Proper insulation is probably the most important factor you can control in creating an energy-efficient home. I always say insulation is like chocolate, the more you have, the better! On average, ½ of your home’s heating and cooling will escape through walls (35%), windows (25%), floor (15%) and roof (25%). Therefore, the first thing you should do to determine where insulation is needed is to scan your home with a thermal radiometer or infrared scanner in order to detect where your home is leaking heat.

TIP 2: Manage Your Heating and Cooling Intelligently with a Thermostat

All the insulation in the world won’t make a difference in cutting energy costs if you aren’t smart about how you heat and cool your house. This may sound blindingly obvious to some, but you can cut your heating bill in half if you are strategic about WHEN your heating and cooling is running. Without a thermostat to guide them, most heating/cooling systems are dumb and blind and will consume loads of energy keeping your bedroom nice and toasty during the day (when you are not home), or warming your living room at night (when you are asleep). If you connect your heating and cooling system to a programmable thermostat, you can heat/cool different rooms at specific times during the day when people will be in those rooms (such as between 6-8pm in the evening, after work). Many brands of thermostats (check out Honeywell) even have smart phone apps that allow you to program your heating and cooling on the fly, remotely.

TIP 3: Conserve Water Through Smart Technology

Because water seems plentiful and is all-around us, most Americans have no idea about the coming water crisis. Our water infrastructure is crumbling in this country and potable water shortages are going to become commonplace within 10 years. You can get a jump on tackling this looming problem by installing some water-saving appliances in your house, such as low-flow shower-heads and water-saving toilets. I’m a big fan of the AQUS grey water toilet, which recycles grey water from your sink to flush your toilet!

60% of the average American’s water use takes place outside the home (in irrigating water-sucking lawns), so ditch the 1950′s Cleaver-style lawn and consider “xeriscaping” – planting native foliage that doesn’t need high maintenance watering and fertilizing.

View full online article Five Tips to Greening Your House, by architect Eric Corey Freed

Thursday, January 6, 2011

21st Century Architecture profiles Paul Raff, Christopher Simmonds

Ontario architects Paul Raff (Toronto-based Paul Raff Studio) and Christopher Simmonds have each been profiled on the sustainable buildings blog 21st Century Architecture.

Paul Raff architecture:

Paul Raff feature on 21st Century Architecture blog

Christopher Simmonds architecture:

Christopher Simmonds feature on 21st Century Architecture blog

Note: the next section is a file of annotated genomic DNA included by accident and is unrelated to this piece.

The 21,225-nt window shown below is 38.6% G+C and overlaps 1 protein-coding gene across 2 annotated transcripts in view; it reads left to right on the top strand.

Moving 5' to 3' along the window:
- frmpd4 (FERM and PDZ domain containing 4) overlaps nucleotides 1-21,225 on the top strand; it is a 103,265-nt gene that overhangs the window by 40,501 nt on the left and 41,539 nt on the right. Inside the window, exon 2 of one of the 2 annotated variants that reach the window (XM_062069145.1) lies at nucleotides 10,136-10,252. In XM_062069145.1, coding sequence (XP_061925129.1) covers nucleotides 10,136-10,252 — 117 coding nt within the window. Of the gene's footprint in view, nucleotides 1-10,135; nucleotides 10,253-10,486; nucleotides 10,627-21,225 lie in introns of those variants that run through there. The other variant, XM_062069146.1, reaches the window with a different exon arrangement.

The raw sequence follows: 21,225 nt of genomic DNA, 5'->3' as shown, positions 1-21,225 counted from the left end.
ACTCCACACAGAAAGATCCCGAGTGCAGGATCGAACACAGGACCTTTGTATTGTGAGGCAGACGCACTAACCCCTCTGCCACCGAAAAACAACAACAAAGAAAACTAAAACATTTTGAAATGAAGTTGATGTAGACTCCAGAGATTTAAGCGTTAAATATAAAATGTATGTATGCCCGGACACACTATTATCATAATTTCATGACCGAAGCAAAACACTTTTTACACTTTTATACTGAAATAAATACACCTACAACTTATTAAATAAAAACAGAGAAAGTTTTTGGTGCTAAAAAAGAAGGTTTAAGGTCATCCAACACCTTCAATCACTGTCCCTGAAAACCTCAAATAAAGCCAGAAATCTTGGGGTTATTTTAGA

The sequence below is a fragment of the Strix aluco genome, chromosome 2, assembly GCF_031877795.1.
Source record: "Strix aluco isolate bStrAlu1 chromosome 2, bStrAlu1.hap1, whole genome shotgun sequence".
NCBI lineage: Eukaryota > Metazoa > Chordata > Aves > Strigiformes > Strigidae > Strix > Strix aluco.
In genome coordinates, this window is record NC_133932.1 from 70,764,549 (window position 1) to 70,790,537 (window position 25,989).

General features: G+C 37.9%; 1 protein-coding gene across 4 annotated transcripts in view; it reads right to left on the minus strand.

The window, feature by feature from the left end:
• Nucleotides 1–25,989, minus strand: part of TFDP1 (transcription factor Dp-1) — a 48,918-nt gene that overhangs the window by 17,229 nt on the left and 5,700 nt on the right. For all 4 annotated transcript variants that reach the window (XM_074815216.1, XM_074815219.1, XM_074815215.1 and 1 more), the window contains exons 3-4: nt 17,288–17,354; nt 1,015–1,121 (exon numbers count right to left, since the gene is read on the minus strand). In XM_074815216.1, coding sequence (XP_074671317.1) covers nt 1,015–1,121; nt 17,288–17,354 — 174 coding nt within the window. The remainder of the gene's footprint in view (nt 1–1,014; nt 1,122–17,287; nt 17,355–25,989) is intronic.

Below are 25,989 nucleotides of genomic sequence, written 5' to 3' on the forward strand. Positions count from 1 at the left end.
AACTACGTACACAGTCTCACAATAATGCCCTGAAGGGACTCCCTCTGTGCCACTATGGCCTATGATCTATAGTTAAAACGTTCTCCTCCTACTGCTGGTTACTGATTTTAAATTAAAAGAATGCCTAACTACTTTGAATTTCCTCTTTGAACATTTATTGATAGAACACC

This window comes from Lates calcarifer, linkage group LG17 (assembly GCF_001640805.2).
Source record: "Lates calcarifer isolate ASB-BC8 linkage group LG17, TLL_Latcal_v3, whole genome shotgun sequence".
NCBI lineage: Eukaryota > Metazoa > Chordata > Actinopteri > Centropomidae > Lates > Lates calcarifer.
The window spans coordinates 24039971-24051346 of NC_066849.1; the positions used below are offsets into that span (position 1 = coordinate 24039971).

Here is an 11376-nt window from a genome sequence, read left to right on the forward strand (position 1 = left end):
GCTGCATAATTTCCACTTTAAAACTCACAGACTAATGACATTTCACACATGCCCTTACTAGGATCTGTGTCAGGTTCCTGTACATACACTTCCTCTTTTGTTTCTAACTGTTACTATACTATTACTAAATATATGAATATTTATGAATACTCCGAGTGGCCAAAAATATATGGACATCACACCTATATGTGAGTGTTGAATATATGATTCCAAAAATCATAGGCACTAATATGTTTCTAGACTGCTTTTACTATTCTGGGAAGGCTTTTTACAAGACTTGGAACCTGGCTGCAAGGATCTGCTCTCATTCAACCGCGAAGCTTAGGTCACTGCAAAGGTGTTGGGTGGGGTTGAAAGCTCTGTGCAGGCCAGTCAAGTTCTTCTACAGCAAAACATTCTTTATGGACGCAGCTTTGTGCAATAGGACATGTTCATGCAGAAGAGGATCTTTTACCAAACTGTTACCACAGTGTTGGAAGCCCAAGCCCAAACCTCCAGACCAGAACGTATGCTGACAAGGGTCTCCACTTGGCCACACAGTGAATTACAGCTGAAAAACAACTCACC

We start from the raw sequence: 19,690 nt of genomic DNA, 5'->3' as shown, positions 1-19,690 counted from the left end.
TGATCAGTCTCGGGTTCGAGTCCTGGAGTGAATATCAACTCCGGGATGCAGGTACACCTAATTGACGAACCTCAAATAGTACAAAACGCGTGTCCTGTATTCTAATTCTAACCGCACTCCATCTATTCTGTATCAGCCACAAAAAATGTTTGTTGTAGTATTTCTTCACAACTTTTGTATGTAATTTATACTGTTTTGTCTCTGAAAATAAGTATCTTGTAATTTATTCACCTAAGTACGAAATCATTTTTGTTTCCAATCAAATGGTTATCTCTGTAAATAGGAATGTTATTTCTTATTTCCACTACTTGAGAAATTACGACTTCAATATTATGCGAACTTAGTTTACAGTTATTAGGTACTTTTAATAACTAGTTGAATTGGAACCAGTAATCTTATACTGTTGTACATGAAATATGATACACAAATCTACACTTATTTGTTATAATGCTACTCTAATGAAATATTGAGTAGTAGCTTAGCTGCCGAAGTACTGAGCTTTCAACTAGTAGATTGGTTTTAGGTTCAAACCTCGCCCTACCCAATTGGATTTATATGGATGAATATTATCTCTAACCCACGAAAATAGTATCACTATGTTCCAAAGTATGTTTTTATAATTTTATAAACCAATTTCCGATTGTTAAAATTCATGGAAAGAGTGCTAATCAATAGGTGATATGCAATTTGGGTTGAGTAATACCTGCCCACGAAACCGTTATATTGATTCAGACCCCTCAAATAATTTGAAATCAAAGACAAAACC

Monday, December 6, 2010

Toronto GTA 3D Digital Architectural Rendering

Toronto and the GTA offer a wide range of interiors rendering and architectural illustration services, whether it be for a new high-rise condominium project, for a heritage building renovation or an architectural rendering for Toronto-area custom homes builder.

I recently began working at DO HERE 3d Architectural Rendering and every day I am amazed at the quality of work we do with top Toronto and international architects, plus Toronto-area and GTA home builders and interior designers. For Toronto rendering services, DO HERE offers award-winning world-class artwork that will increase the success and profitability of your project.

Call Joe at DO HERE Architectural Rendering today, via 416.273.8288 x 369 or if you are out of the Toronto /Markham / GTA region, please use our 1.866.967.0868

Tuesday, November 30, 2010

New Ways of Working (New WOW) honors Dr. Judith Heerwagen

Dr. Judith Heerwagen is an environmental psychologist whose research and writing have focused on social impacts of sustainable design, workplace performance and behavioral change. She currently serves as Program Expert in the Office of Federal High Performance Green Builldings for the U.S. General Services Administration.

In recognition and appreciation of her contributions in workplace research, New Ways of Working (New WOW), an organization dedicated to examining the changing nature of work in a distributed world, has awarded Dr. Heerwagen an honorary fellowship for the 2011 calendar year.

Over the past decade, Dr. Heerwagen ran her own research and consulting business in Seattle. Previously, she was a research faculty member at the University of Washington, Department of Architecture, and a staff scientist at the Pacific Northwest National Laboratory. At both the University of Washington and PNNL, her research focused on sustainable architecture and the occupant experience in buildings. She has lectured widely on the human factors of sustainable design, workplace productivity, and the impacts of physical space on emotional, social and cognitive functioning. In 2005, she was named Environmental Champion by ASID. Dr. Heerwagen has been a member of the US Green Building Council since 2000 and currently serves as the vice chair of the USGBC research committee. She is a co-editor of Biophilic Design: The Theory, Science and Practice of Bringing Buildings to Life (Wiley, 2008) and author of numerous papers. She received a PhD in psychology from the University of Washington and a BS in communications from the University of Illinois.

EnviroCities calls for the Zero Carbon City

During the 2nd day of the EnviroCities conference in United Arab Emirates, "Sustainable Cities: Strategy, Elements and Indicators to Counterbalance Climate Change," was presented by Prof. Mohsen Aboulnaga, Government Strategy & Policy Advisor and main founder of Emirates Green Building Council.

"Creating and designing cities is one of the most complex and sophisticated processes as they ultimately consume most natural resources, an awful amount of energy, and use huge quantities of water as well as produce air pollution and generate waste. These pose a huge risk to our health and environment, and ultimately contribute to climate change; a phenomenon that is of prime global concern," Aboulnaga pointed out.
"Another crucial dimension impacting climate change is the gigantic rise in world population particularly, in urban areas and beyond," he pointed out.

According to the United Nations 2009 report on water shortage, and keeping in mind the world's high energy consumption rates, it is becoming assertive that strategy and policy, and its assessment tools in sustainable national planning should be firmly developed and exploited to put forward appropriate key performance indicators to encounter such great challenges and ensure our cities are sustainable," said Aboulnaga.

"To curb green house gases emissions and reduce its impact on climate change, it is vital to efficiently plan our cities to be sustainable yet, to diligently develop strategy and policies that promote sustainability to the extent these cities are eco-friendly and maintained," he said.